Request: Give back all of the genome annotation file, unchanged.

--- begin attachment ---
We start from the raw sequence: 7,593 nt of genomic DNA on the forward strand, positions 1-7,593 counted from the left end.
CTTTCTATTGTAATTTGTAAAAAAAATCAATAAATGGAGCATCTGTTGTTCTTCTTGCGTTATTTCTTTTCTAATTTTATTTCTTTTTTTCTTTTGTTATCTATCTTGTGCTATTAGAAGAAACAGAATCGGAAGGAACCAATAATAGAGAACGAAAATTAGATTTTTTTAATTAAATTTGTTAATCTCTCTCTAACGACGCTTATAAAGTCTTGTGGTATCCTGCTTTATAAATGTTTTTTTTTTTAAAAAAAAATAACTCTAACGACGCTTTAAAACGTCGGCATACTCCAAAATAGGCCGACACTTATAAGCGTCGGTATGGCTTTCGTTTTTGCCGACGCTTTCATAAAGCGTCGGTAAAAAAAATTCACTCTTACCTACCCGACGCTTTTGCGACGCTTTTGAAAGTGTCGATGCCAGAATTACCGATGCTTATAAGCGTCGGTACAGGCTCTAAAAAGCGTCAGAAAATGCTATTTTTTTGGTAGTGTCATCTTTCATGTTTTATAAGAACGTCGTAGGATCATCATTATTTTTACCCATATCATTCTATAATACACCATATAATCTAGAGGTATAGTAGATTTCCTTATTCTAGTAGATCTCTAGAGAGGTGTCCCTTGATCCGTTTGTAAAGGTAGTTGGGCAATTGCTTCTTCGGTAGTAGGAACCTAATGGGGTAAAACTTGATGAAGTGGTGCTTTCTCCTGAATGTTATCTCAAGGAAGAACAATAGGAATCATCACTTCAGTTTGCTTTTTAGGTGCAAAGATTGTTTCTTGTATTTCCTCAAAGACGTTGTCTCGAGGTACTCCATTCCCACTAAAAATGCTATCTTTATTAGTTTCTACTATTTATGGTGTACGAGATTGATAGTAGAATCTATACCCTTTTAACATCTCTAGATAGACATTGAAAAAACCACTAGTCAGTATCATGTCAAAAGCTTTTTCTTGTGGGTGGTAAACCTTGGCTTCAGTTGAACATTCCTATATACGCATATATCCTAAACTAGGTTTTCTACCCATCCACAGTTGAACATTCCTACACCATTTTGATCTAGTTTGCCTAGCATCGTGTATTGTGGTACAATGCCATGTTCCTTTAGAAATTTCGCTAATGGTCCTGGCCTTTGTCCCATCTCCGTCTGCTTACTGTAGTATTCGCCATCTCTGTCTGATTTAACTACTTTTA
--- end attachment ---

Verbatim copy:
We start from the raw sequence: 7,593 nt of genomic DNA on the forward strand, positions 1-7,593 counted from the left end.
CTTTCTATTGTAATTTGTAAAAAAAATCAATAAATGGAGCATCTGTTGTTCTTCTTGCGTTATTTCTTTTCTAATTTTATTTCTTTTTTTCTTTTGTTATCTATCTTGTGCTATTAGAAGAAACAGAATCGGAAGGAACCAATAATAGAGAACGAAAATTAGATTTTTTTAATTAAATTTGTTAATCTCTCTCTAACGACGCTTATAAAGTCTTGTGGTATCCTGCTTTATAAATGTTTTTTTTTTTAAAAAAAAATAACTCTAACGACGCTTTAAAACGTCGGCATACTCCAAAATAGGCCGACACTTATAAGCGTCGGTATGGCTTTCGTTTTTGCCGACGCTTTCATAAAGCGTCGGTAAAAAAAATTCACTCTTACCTACCCGACGCTTTTGCGACGCTTTTGAAAGTGTCGATGCCAGAATTACCGATGCTTATAAGCGTCGGTACAGGCTCTAAAAAGCGTCAGAAAATGCTATTTTTTTGGTAGTGTCATCTTTCATGTTTTATAAGAACGTCGTAGGATCATCATTATTTTTACCCATATCATTCTATAATACACCATATAATCTAGAGGTATAGTAGATTTCCTTATTCTAGTAGATCTCTAGAGAGGTGTCCCTTGATCCGTTTGTAAAGGTAGTTGGGCAATTGCTTCTTCGGTAGTAGGAACCTAATGGGGTAAAACTTGATGAAGTGGTGCTTTCTCCTGAATGTTATCTCAAGGAAGAACAATAGGAATCATCACTTCAGTTTGCTTTTTAGGTGCAAAGATTGTTTCTTGTATTTCCTCAAAGACGTTGTCTCGAGGTACTCCATTCCCACTAAAAATGCTATCTTTATTAGTTTCTACTATTTATGGTGTACGAGATTGATAGTAGAATCTATACCCTTTTAACATCTCTAGATAGACATTGAAAAAACCACTAGTCAGTATCATGTCAAAAGCTTTTTCTTGTGGGTGGTAAACCTTGGCTTCAGTTGAACATTCCTATATACGCATATATCCTAAACTAGGTTTTCTACCCATCCACAGTTGAACATTCCTACACCATTTTGATCTAGTTTGCCTAGCATCGTGTATTGTGGTACAATGCCATGTTCCTTTAGAAATTTCGCTAATGGTCCTGGCCTTTGTCCCATCTCCGTCTGCTTACTGTAGTATTCGCCATCTCTGTCTGATTTAACTACTTTTA